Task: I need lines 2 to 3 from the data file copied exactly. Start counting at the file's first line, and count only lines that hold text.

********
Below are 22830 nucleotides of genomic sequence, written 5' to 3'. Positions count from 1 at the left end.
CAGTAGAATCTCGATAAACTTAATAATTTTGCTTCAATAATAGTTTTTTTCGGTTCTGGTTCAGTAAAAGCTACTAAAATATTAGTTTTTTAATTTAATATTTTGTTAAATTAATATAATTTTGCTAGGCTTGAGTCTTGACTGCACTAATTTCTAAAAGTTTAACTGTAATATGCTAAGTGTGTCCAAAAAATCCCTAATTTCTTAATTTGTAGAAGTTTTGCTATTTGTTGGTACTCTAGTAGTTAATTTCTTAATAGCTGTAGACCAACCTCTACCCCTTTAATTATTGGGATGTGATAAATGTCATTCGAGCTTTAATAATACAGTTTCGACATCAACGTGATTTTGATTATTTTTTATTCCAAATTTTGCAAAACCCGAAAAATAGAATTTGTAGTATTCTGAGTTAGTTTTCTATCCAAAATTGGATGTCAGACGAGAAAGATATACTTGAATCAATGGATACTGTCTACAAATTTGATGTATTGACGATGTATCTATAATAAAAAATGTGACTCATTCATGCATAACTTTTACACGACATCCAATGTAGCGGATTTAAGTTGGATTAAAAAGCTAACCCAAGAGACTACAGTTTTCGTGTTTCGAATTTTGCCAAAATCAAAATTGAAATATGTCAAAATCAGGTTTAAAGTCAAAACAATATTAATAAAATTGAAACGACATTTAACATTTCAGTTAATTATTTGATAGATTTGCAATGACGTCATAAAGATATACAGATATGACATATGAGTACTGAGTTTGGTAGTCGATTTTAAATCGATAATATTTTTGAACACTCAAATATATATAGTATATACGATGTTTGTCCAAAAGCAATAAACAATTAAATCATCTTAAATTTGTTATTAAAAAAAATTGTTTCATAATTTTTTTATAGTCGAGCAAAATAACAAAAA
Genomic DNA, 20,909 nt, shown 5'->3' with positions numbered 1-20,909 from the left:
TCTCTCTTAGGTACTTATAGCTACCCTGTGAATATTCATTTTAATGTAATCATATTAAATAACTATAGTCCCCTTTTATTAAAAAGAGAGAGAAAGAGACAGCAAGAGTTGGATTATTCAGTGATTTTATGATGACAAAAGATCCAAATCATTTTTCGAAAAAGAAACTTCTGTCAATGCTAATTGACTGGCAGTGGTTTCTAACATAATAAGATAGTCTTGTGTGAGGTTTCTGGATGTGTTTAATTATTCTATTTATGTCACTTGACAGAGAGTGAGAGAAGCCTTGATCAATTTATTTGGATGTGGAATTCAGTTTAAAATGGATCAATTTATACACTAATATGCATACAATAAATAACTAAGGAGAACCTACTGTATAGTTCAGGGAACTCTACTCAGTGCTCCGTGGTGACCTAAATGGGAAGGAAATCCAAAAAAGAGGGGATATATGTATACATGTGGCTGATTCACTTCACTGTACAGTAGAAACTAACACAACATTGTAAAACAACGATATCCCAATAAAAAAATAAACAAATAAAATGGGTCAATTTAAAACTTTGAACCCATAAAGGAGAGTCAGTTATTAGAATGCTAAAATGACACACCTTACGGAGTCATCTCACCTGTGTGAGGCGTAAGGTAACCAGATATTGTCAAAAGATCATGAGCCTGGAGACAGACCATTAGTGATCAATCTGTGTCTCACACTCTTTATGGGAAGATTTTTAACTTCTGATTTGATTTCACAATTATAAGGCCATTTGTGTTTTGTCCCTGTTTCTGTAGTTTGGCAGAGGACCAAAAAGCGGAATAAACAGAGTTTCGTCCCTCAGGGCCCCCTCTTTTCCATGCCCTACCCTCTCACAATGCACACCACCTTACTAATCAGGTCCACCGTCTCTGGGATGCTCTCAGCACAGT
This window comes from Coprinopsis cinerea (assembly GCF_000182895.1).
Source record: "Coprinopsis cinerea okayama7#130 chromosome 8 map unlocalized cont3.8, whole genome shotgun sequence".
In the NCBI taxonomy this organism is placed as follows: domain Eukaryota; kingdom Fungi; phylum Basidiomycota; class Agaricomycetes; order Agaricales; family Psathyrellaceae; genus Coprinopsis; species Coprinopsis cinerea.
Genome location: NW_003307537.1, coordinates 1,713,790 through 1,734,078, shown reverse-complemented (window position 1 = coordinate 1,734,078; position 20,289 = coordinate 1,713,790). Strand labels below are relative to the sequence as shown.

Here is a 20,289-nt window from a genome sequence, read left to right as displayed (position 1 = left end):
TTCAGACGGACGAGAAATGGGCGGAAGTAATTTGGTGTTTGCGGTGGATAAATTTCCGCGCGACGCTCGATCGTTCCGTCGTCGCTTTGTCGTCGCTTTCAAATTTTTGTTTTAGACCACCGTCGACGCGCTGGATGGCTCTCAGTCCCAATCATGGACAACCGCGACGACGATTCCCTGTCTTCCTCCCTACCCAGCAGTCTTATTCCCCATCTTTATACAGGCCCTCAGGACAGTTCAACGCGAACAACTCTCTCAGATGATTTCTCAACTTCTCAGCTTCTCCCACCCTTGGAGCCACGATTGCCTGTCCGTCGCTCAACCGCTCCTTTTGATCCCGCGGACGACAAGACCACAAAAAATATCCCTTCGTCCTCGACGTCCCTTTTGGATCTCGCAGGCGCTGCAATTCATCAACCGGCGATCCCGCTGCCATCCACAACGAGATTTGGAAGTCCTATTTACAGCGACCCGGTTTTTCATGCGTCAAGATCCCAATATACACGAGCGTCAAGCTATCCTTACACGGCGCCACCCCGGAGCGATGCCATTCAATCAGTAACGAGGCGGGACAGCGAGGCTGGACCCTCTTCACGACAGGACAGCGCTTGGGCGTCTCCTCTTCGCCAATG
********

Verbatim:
CAGTAGAATCTCGATAAACTTAATAATTTTGCTTCAATAATAGTTTTTTTCGGTTCTGGTTCAGTAAAAGCTACTAAAATATTAGTTTTTTAATTTAATATTTTGTTAAATTAATATAATTTTGCTAGGCTTGAGTCTTGACTGCACTAATTTCTAAAAGTTTAACTGTAATATGCTAAGTGTGTCCAAAAAATCCCTAATTTCTTAATTTGTAGAAGTTTTGCTATTTGTTGGTACTCTAGTAGTTAATTTCTTAATAGCTGTAGACCAACCTCTACCCCTTTAATTATTGGGATGTGATAAATGTCATTCGAGCTTTAATAATACAGTTTCGACATCAACGTGATTTTGATTATTTTTTATTCCAAATTTTGCAAAACCCGAAAAATAGAATTTGTAGTATTCTGAGTTAGTTTTCTATCCAAAATTGGATGTCAGACGAGAAAGATATACTTGAATCAATGGATACTGTCTACAAATTTGATGTATTGACGATGTATCTATAATAAAAAATGTGACTCATTCATGCATAACTTTTACACGACATCCAATGTAGCGGATTTAAGTTGGATTAAAAAGCTAACCCAAGAGACTACAGTTTTCGTGTTTCGAATTTTGCCAAAATCAAAATTGAAATATGTCAAAATCAGGTTTAAAGTCAAAACAATATTAATAAAATTGAAACGACATTTAACATTTCAGTTAATTATTTGATAGATTTGCAATGACGTCATAAAGATATACAGATATGACATATGAGTACTGAGTTTGGTAGTCGATTTTAAATCGATAATATTTTTGAACACTCAAATATATATAGTATATACGATGTTTGTCCAAAAGCAATAAACAATTAAATCATCTTAAATTTGTTATTAAAAAAAATTGTTTCATAATTTTTTTATAGTCGAGCAAAATAACAAAAA
Genomic DNA, 20,909 nt, shown 5'->3' with positions numbered 1-20,909 from the left: